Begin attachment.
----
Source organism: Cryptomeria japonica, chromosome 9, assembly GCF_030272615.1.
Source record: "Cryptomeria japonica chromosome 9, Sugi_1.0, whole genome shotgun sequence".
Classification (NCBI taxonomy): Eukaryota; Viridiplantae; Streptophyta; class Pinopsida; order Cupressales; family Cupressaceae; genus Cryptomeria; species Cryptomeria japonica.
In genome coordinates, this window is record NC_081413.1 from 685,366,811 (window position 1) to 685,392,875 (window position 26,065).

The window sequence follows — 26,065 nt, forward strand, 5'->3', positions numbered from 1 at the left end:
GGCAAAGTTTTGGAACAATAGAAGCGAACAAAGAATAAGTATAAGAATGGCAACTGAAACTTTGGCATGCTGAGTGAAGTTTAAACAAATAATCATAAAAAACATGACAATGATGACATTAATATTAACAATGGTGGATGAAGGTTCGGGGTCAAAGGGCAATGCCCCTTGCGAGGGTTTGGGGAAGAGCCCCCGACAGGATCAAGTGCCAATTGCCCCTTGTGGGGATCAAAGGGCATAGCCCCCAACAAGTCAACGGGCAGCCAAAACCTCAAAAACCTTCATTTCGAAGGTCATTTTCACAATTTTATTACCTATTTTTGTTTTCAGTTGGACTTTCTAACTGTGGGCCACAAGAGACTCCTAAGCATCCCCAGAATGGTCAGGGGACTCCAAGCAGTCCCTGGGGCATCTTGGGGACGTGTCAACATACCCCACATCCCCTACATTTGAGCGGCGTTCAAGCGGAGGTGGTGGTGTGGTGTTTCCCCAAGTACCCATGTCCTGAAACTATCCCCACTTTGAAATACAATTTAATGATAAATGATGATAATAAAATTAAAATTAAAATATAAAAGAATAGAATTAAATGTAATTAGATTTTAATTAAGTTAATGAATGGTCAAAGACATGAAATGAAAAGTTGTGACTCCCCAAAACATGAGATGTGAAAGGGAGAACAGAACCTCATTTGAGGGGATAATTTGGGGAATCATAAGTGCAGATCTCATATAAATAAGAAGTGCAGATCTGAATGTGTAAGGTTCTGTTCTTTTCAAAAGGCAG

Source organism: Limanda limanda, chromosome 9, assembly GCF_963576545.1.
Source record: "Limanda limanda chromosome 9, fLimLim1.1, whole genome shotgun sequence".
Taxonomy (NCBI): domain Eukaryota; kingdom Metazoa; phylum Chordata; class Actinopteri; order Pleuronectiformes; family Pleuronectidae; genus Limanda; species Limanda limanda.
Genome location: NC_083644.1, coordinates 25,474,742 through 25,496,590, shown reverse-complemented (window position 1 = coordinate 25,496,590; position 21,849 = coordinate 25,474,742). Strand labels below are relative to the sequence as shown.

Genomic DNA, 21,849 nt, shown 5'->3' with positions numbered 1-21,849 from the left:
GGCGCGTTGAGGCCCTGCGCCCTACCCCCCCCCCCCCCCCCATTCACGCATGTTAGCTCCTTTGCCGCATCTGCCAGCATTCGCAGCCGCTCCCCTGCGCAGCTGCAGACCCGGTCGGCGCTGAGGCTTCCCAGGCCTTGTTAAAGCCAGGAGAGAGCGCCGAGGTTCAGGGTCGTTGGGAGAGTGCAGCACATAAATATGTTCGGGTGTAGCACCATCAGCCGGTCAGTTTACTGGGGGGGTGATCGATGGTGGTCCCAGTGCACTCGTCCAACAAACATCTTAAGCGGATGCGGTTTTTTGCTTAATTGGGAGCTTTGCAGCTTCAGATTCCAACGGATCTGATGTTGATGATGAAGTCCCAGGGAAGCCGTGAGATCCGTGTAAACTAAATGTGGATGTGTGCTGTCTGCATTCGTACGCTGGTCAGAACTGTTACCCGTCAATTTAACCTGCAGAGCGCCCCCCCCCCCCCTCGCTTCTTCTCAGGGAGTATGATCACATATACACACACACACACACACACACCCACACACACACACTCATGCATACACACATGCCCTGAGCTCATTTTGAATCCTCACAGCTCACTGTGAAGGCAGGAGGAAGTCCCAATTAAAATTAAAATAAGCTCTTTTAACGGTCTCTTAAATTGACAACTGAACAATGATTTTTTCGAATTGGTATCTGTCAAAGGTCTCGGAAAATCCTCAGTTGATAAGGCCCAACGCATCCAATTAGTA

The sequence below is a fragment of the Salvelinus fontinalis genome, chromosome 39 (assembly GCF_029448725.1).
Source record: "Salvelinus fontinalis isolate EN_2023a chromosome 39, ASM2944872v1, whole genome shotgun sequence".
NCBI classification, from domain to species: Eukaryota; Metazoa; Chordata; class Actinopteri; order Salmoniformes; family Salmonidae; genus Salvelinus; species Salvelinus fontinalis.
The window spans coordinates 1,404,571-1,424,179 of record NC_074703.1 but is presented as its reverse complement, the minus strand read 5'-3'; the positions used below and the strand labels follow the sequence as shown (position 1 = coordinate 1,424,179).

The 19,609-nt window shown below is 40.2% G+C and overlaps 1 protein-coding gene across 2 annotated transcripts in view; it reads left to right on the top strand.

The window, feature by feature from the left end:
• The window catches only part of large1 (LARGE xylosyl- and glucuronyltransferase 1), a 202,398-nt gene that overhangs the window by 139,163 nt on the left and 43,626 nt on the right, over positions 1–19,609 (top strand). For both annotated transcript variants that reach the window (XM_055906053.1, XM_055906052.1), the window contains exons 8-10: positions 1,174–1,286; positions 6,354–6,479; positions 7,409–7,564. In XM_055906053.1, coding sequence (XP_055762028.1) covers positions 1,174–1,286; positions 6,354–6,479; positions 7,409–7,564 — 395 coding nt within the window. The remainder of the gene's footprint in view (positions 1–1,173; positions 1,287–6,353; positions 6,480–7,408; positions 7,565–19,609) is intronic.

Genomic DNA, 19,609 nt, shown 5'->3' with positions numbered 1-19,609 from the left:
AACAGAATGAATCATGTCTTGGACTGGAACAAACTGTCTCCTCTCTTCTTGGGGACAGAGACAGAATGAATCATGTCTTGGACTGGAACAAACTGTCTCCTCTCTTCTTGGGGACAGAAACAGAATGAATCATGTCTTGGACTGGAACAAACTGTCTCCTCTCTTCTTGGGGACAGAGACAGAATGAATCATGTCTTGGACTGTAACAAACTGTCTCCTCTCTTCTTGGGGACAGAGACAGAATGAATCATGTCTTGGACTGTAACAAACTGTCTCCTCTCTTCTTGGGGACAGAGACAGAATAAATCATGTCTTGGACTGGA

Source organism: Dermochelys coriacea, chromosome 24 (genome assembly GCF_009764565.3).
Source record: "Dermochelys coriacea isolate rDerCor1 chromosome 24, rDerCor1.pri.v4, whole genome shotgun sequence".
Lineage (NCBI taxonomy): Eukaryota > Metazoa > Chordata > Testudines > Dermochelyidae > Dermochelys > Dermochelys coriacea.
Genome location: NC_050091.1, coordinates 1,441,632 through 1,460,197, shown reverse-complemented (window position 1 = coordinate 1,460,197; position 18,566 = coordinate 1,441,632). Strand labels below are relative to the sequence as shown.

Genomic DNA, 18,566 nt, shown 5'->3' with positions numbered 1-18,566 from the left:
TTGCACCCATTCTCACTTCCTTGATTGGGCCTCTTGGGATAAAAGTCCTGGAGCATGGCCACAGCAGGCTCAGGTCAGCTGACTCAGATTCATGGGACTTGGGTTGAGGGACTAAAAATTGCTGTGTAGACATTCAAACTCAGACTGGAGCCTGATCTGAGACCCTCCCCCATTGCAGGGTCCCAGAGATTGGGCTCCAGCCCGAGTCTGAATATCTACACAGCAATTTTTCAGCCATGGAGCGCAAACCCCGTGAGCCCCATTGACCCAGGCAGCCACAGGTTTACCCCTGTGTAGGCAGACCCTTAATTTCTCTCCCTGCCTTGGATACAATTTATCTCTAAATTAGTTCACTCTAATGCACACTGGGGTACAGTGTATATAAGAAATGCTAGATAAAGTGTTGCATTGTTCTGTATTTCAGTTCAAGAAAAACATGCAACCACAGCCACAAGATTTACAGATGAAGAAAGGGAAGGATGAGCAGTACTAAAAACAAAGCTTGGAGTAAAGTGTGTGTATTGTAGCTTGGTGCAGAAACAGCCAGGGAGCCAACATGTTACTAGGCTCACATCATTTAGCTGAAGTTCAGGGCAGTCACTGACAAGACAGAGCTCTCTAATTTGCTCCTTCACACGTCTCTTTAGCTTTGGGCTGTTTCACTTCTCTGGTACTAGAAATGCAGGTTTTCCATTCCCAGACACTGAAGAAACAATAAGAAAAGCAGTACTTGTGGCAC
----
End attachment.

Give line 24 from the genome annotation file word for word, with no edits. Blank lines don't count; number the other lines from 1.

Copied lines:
Lineage (NCBI taxonomy): Eukaryota > Metazoa > Chordata > Testudines > Dermochelyidae > Dermochelys > Dermochelys coriacea.